Living with Alzheimers or another dementia is not easy, but there is help for this journey. Dont wait for others to offer support be proactive and reach out. The more support you have, the better youll be able to cope with symptoms and continue to enrich your life.
Stay connected with family and friends. Maintaining your closest relationships and continuing to enjoy social activities can make a world of difference to your health and attitude. As we age, retirement, relocation, and the loss of loved ones can often shrink our social networks, but its never too late to build new, meaningful friendships.
Seek spiritual counsel. Religious leaders can offer real comfort to believers, as well as ongoing social contact. Even people who do not regularly attend religious services may look towards religion following a diagnosis of dementia. If youre not religious, you may prefer to speak to a therapist or counselor.
My Experience With Dementia And Grief
My struggle with this dilemma began when my father started receiving hospice care. At this point in my caregiving journey, both my parents had dementia and shared a room in a nursing home. For many years, they had lived in their own private rooms on the same floor, but the end was near for both of them. We felt they needed to be together during this time, and their money was nearly gone from the expense of two nursing home rooms.
At first, I did not want Mom to know that Dad was going on hospice care since I knew shed immediately think death. This correlation is what most people focus on, even though hospice services are a blessing for ailing loved ones and their families. However, I knew this news would be traumatic for Mom, who was already suffering from a great deal of physical pain and the effects of dementia. I wanted to spare her even more anguish.
The hospice staff kindly but firmly rejected my plan. Their chaplain handled informing Mom of the change to Dads care plan, and she was included in the services they offered. Of course, they were right to do this. It was painful for everyone involved, but these wonderful people walked us through each step.
I continued to talk Mom through it daily, since she kept forgetting that Dad was on hospice. Eventually, though, it did not matter. She just couldnt retain the information. Fortunately, she didnt dwell on the connotation with death, and she loved the extra attention she and Dad received from the hospice care team.
You May Like: How Fast Can Alzheimer’s Progress
It’s Never Too Late To Work On Improving Brain Health
Sometimes, people feel that after a love one receives a diagnosis of dementia, it’s too late to do anything about it. Part of that response may be related to the normal grieving process after a diagnosis, but many caregivers have expressed that they really didn’t know that brain health strategies can truly make a difference in functioning, whether cognition is normal or already declining.
Instead, remember that while true dementia won’t go away and generally is progressive, there are still a lot of strategies that can be used to maintain and even improve brain health and functioning for a time in dementia. Physical exercise, mental activity, and meaningful activities can go a long way toward maintaining functioning and providing purpose in daily life.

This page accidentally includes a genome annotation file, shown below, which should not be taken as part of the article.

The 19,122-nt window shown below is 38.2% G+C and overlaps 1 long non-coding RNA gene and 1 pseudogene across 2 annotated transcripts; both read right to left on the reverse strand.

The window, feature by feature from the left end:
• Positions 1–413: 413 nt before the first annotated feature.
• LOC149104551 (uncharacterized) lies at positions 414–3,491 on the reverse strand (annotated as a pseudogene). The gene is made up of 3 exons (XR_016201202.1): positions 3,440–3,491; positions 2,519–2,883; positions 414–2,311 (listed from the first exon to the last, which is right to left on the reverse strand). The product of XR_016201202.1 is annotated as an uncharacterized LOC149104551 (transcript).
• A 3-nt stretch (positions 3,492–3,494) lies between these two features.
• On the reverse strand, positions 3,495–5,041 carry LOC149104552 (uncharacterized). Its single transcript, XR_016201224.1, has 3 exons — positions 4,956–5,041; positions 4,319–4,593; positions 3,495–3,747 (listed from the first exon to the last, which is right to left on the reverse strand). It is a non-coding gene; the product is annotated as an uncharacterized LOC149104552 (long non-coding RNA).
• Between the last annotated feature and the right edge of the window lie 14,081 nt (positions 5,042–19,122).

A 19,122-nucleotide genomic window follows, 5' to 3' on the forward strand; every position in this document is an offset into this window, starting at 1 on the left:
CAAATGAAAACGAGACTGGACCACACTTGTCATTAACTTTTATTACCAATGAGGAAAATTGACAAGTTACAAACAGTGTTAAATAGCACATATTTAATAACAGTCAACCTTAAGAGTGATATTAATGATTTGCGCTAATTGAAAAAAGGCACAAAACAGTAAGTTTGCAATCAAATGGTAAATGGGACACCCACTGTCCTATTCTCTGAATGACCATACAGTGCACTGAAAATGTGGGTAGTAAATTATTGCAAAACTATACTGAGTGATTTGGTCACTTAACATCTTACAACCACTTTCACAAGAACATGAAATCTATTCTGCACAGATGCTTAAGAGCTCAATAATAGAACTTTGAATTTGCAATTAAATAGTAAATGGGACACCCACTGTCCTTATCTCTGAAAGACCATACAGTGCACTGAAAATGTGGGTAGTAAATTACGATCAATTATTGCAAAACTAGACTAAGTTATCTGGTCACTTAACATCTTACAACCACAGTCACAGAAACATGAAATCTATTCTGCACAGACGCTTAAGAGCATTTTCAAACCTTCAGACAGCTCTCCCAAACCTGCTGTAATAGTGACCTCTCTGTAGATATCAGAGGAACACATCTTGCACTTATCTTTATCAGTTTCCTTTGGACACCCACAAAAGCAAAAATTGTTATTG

What Should I Do
Its a good idea to speak to your GP or another healthcare professional, especially if youre feeling very anxious about your health. They can check for any underlying problems and help you get support, if you need it.
Telling them that you think it could be related to grief can help them to understand what youre experiencing and work out the best way to support you.
You May Like: Ben Carson Dementia
Things About Dementia People Wish They’d Known Earlier
Perhaps you’ve heard the phrases, “What you don’t know can’t hurt you” or “Ignorance is bliss.” While that may be true some of the time, it’s often not accurate when coping with dementia. Having worked with thousands of people impacted by Alzheimer’s or another type of dementia, I can testify to the fact that there are definitely things that, as caregivers, they wish they would have known earlier about dementia. Here they are.
Memory Loss And Dementia
- events the person may forget part or all of an event
- words or names the person progressively forgets words and names of people and things
- stories on TV, in movies or books the person progressively loses the ability to follow stories
- stored knowledge over time, the person loses known information such as historical or political information
- everyday skills the person progressively loses the capacity to perform tasks such as dressing and cooking.
Don’t Miss: Neurotransmitters Involved In Alzheimer’s
Pick And Choose Your Priorities And Let The Rest Go
Some people have said that dementia picks and chooses its own battles. However, others have shared that initially, they tried to “do everything right,” but as time went on, they learned that letting go of some of these pressures and expectations saved their own sanity and reduced their frustration.
Instead of focusing on meeting your own expectations and that of those around you, change your focus to what’s important at the moment. You will rarely go wrong if you ask yourself if the momentary challenge will be important in a month from now, or not, and proceed accordingly.
Grieving Dont Overlook Potential Side Effects
Nothing quite prepares you for the heartache of profound loss. It settles in like a gloomy thrum sometimes louder, sometimes softer with a volume switch you cant entirely shut off.
For me, that heartbreak arrived this past October, when my mother died after a long battle with Parkinsons disease, dementia, and disability. Now, for the first time in my life, Im experiencing real grief. As a health reporter, I know this emotional experience comes with the risk for physical side effects. Most of these side effects are the result of emotional distress responses, explains Dr. Maureen Malin, a geriatric psychiatrist with Harvard-affiliated McLean Hospital.
Whether youre grieving the loss of a loved one, like I am, or the loss of a job, a home, or a beloved pet, its important to understand how the process puts your health in jeopardy.